The trip started as I expected it would. Waiting at the bottom of the rides with my 2 year old in the Florida heat. Everyone around me having fun while I pulled toddler duty. Sure, the other adults offered to hang out with him while I took a turn, but why bother. I wouldn’t have any fun anyway………Then I stopped and thought about it for a moment. I could stew in my own self centered bitterness, or I could actually try to enjoy myself. I could stand at the exit of every ride while my family was having a great time, or I could challenge myself to ride along side them as often as I could. I could choose to continue being a grumbling spectator, or I could actively make memories with my children and my wife. So I stopped being selfish and indignant. I got on that roller coaster, the one that honestly scared the daylights out of me, because I knew my daughter would remember for the rest of her life that time Daddy rode the Himalayan Expedition with her. I stopped being a malcontent about waiting in line, because I knew that at the end of that line there wasn’t just some sweaty kid trapped inside an anthropomorphic duck costume. There was also the silliest smile I have ever seen on my son’s face as he met “Dah-Duck.” I stopped my endless fretting about the cost, and I just let myself enjoy the fancy restaurant my brother made reservations for my wife and I at. She got the 50 dollar steak, and a couple cocktails. We splurged for desert. The chipotle chocolate cake was amazing.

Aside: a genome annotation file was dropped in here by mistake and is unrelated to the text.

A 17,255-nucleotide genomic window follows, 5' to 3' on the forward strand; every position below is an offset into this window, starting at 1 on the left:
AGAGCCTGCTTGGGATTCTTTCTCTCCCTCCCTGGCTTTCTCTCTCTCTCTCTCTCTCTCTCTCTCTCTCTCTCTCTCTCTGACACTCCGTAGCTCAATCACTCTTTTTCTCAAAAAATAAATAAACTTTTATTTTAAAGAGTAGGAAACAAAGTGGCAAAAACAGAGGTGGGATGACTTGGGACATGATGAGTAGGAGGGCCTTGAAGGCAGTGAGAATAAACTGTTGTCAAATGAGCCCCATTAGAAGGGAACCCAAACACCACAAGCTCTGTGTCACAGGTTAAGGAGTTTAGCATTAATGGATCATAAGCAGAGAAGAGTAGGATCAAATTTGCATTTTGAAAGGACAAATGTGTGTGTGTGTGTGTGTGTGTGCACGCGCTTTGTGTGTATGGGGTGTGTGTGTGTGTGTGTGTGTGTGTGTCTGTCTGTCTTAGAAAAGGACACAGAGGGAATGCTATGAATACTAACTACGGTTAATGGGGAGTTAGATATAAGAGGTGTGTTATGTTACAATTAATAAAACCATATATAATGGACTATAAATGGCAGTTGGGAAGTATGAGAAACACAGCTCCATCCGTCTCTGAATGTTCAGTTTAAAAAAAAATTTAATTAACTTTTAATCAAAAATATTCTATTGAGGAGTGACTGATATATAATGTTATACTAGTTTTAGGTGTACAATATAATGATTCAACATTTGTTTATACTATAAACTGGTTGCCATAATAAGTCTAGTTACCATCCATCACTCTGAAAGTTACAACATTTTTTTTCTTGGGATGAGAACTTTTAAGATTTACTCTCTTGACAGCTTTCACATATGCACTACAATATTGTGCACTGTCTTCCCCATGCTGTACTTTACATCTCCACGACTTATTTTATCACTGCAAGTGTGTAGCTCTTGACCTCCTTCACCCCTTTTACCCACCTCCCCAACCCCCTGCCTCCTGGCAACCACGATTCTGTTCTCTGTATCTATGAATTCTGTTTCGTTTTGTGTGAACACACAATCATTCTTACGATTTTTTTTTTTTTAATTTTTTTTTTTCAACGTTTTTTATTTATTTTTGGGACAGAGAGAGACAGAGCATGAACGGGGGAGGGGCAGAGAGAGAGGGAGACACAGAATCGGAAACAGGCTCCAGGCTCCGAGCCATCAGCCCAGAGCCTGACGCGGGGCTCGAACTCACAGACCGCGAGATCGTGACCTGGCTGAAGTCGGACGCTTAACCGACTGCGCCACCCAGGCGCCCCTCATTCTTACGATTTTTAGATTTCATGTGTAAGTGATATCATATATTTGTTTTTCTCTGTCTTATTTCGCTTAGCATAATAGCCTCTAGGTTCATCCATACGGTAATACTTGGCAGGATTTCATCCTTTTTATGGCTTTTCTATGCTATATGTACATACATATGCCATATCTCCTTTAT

No, I didn’t conquer my fear of heights. I still don’t really care for roller coasters or rides. The people were sometimes rude, and it was crowded and hot. My feet felt like over ripe berries ready to burst. It has been pointed out to me a dozen times that I have a semi circle sunburn on the front of my noggin from where I wore my hat backwards. I also picked up a nasty cold that is currently waging open warfare on my sinuses. Above all else, I had a fantastic time and made some awesome memories.